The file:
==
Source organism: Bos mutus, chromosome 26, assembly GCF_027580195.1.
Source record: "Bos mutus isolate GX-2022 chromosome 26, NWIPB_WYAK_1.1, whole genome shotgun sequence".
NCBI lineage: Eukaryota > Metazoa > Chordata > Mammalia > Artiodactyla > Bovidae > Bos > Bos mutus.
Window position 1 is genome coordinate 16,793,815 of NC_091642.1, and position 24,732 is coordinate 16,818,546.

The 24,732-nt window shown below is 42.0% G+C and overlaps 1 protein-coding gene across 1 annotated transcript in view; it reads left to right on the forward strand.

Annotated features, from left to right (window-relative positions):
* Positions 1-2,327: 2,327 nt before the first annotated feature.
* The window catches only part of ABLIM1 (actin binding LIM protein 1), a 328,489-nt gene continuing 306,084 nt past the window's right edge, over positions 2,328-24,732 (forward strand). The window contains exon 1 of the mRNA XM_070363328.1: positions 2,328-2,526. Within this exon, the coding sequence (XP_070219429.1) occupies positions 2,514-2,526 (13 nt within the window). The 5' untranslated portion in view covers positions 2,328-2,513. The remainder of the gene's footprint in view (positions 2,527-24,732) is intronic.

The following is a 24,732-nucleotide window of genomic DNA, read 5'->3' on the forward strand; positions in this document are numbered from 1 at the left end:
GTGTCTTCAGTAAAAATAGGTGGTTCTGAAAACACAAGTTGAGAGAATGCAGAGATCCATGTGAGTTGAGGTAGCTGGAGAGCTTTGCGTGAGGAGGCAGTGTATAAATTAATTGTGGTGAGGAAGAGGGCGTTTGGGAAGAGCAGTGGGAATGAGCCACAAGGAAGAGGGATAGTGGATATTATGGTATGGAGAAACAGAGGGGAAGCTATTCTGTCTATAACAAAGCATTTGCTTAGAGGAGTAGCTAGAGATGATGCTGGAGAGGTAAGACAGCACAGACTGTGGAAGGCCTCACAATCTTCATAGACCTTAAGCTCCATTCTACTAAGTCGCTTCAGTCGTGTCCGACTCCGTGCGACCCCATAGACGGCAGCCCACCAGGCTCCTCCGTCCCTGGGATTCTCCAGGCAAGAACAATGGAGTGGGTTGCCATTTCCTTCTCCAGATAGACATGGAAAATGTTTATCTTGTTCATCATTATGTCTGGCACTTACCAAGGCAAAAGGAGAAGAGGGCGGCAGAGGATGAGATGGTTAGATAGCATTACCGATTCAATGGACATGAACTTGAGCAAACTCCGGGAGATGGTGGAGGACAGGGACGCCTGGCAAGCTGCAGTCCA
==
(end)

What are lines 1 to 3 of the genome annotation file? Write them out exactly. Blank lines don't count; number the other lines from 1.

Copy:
Source organism: Bos mutus, chromosome 26, assembly GCF_027580195.1.
Source record: "Bos mutus isolate GX-2022 chromosome 26, NWIPB_WYAK_1.1, whole genome shotgun sequence".
NCBI lineage: Eukaryota > Metazoa > Chordata > Mammalia > Artiodactyla > Bovidae > Bos > Bos mutus.